Back to Excavation Index

Hall Close, East Langton

Location and History
This site is in the parish of East Langton, 
4 miles 
north of Market Harborough. T
he position of the site on a steep slope at the edge of the Langton Ridge offers a panoramic view of the Welland Valley from the south-east round to the west, however, it is very exposed to the elements, especially the prevailing south-westerly wind.  Along with other Langton villages it may be on the junction of the Lower and Middle Lias clays where a water supply in the form of springs seeps through at the junction of differing soils. The earthworks on this site comprise a complex series of banks and ditches that are clearly visible both on the ground and in aerial photographs.

The exact whereabouts of the 2 manors of East Langton are not known and consequently it is not certain which manor house may have stood on the investigation site, that of the first or second manor. The West Langton Estate certainly owned land within the township of East Langton before enclosure and continued to do so after enclosure

Objectives of the excavations  The site is listed on the Historical Environment Record at Leicestershire County Council as an earthwork possibly marking the position of a medieval manorial site with associated closes and field boundaries.   The object of the excavations was to confirm this theory with datable evidence and also search for evidence of a building on the mound in the north-east quarter of the field.

Aerial Photographs  A number of aerial photographs of the site have been taken in the past. In these the central mound does not appear dominant but the ditches forming the approximate square around it are very clearly defined as are further ditches and possible boundaries, particular to the south and west of the main square.

Ground level assessment  Dominating the site when viewed at ground level is the rectangular mound in the centre of the site which is of sufficient size to have been the house platform of a sizable house or hall. Beyond the mound to the north and west are comparatively flat areas before the main ditches.  The ditches are clearly defined on the north, east and west sides with less clarity to the south.  The land falls away from thesite particularly steeply towards the south with lesser slopes to the east and west.  Theland to the north continues to rise in the direction of Church Langton. In addition to the main perimeter ditches there is evidence of smaller mounds, hollows and ditches within the area enclosed by the main perimeter ditch.  Beyond this area there are further earthworks visible which may be field or close boundaries.  The visible ridge and furrow in adjacent fields stops short of this site.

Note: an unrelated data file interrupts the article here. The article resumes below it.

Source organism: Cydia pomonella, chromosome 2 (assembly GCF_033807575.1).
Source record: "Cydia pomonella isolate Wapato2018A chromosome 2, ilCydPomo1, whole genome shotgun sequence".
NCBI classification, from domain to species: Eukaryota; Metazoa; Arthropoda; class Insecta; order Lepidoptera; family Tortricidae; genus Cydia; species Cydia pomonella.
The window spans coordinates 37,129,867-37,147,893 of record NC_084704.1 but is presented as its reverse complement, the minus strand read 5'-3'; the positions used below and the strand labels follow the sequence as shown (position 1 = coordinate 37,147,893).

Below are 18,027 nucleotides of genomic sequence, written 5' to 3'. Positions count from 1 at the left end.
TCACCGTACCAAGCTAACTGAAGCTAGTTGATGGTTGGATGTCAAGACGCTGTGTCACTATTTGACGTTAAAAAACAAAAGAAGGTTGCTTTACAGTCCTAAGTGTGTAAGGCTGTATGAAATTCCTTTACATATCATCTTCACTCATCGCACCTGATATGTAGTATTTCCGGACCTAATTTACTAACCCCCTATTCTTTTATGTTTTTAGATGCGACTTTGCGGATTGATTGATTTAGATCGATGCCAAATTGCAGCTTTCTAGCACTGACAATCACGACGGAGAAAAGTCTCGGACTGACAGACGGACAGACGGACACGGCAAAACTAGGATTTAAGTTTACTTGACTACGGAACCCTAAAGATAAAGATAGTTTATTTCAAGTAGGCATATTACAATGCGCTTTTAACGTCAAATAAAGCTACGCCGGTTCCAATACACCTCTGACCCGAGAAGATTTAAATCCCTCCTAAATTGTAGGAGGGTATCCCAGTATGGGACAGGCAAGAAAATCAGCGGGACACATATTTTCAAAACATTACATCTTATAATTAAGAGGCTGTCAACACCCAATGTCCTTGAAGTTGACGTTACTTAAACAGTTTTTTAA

Initially there were two main targets.  First was the central mound to establish its composition and investigate any evidence of walls, floors or post holes.  A total of 12 pits including a ditch cut were dug to discover any further features and to get dateable evidence in the form of pottery for the existence of an early manor on the site.

Creating the Site Drawing  Before any excavation was attempted it was decided to make a drawing of throughly square area in the north-east of the field which included the central mound. The northern boundary of this area measured approximately 63 metres, the west boundary 48 metres, the eastern boundary approximately 56 metres and the southern boundary also 56 metres. The positions of the 12 pits dug are marked on the drawing.

Conclusions  Our first objective was to look for evidence of a building on the central mound on the site.(Pit 1) We found no evidence of walls, robbed walls, postholes, drainage holes, floors, etc. Overall few artefacts were recovered from this part of the site.  However, the dry compacted nature of the top of the mound was unusual and may be evidence of a sub floor or simple foundations of an earlier building.  Several small pieces of dressed limestone were found on the site which is remote from any existing building and outside the envelope of the present village.

Our other main objective was to find dateable evidence to establish the time during which this site could have been in use as a dwelling.  The pottery has been identified. It includes one or two Roman sherds but the majority of the pieces found date from the early medieval period, including Bourne ware and Stamford ware . This includes pottery lying on the stony area (Pits 5, 6 7, 8, 10, 11 and the ditch cut at Pit 2 and also from the possible midden pit outside the main ditched area (Pit 9). 

The area of stone that covered much of the excavated site, perhaps a simple yard, could have been laid at any date. (see photograph)
However the
presence of pot sherds suggests that it was laid during the medieval period. Post medieval pottery was not found in association with the pits in this area suggesting that the site was abandoned early on. 

Modern pottery at Pit 12 found in the bank running NW/SE across the site suggests that this bank forms part of a later deposit.

A soil sample was examined in the flat area south of the main excavation and before the main drop into the lower part of the field.  The soil here was dark, full of organic matter unlike the soil of the excavation area.  We suggest that this area may have formed a garden in the past. 

The variable weater conditions, particularly the wind and the rain played a significant part in the drawing and excavation.